A century since granting of its royal charter, the Institute is looking to the future with programme to help port agents and surveyors spot illegal cargoes
Posted on: 21 January 2020
On January 21, the Institute of Chartered Shipbrokers has celebrated 100 years since the granting of its Royal Charter by unveiling plans for a training programme to help port workers and surveyors spot the signs of wildlife trafficking in the maritime supply chain.
The programme is backed by a formal resolution which will be added to the Institute’s commitments to support the UfW’s Transport Taskforce, together with other key maritime industry stakeholders.
“As we begin celebrations of 100 years since the granting of our Royal Charter, The Institute is looking to the future with a programme that helps to build capacity and provide practical assistance,” said Institute President Lord Mountevans, who is also Chairman of Maritime London. “The Institute and our members are committed to playing our part to protect the world for present and future generations, taking concrete steps and leading discussions and programmes that promote sustainability.”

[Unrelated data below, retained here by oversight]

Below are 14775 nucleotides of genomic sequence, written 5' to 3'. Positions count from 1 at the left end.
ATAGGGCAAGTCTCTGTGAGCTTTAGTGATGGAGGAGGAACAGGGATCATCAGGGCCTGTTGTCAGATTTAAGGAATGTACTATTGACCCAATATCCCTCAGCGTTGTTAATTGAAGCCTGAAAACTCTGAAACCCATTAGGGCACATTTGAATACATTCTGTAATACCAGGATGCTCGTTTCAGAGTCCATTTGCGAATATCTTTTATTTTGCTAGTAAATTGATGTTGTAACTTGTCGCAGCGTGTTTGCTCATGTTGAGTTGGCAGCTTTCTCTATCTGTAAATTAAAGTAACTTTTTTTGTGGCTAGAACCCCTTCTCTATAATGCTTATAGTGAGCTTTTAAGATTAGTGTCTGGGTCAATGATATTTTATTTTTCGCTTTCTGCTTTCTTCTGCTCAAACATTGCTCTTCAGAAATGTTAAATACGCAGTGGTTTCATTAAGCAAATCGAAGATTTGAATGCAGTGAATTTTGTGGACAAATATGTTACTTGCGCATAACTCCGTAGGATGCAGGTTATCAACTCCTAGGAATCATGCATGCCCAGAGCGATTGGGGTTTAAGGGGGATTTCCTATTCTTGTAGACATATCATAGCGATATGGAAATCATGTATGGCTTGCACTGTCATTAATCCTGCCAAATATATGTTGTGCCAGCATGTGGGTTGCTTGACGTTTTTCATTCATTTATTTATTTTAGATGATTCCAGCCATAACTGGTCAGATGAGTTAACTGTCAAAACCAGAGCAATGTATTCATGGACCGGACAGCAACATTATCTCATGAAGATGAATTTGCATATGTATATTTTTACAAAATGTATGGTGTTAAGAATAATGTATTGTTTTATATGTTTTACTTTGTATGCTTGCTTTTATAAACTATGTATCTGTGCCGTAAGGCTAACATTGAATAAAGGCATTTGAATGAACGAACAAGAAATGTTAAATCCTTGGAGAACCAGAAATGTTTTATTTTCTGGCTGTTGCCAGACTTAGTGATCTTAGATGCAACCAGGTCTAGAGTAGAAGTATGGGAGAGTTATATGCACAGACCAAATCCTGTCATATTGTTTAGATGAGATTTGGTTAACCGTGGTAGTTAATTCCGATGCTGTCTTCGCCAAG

The illegal wildlife trade is valued between $5-20 billion per year and is the fourth most lucrative global crime after drugs, humans and arms, fueling instability and criminality in both demand and supply countries.
UfW is dedicated to tackling the exploitation of the maritime transport system to traffic illegal flora and fauna by transnational criminal gangs, leveraging shipping and port operators to provide a source of additional intelligence to law enforcement agencies.
“The Transport Taskforce was created as a way for United for Wildlife to work with the transport industry to identify any role it plays in illegal wildlife trade and looks at the ways that the sector can break the chain between suppliers and consumers,” added Institute Director Julie Lithgow. “The Institute’s decision to become both a signatory to the Buckingham Palace Declaration, and an active leader in the region, demonstrates our commitment to this initiative.”
The Institute will develop a course that focuses on helping port agents, inspectors, surveyors and supervisors spot the signs of cargo shipments that may contain trafficked wildlife. The resolution also commits members to support intelligence gathering on trends and routes of the trade, mobilising its unique network of port agents, port workers and the port stakeholder community to raise alerts and strengthen community engagement.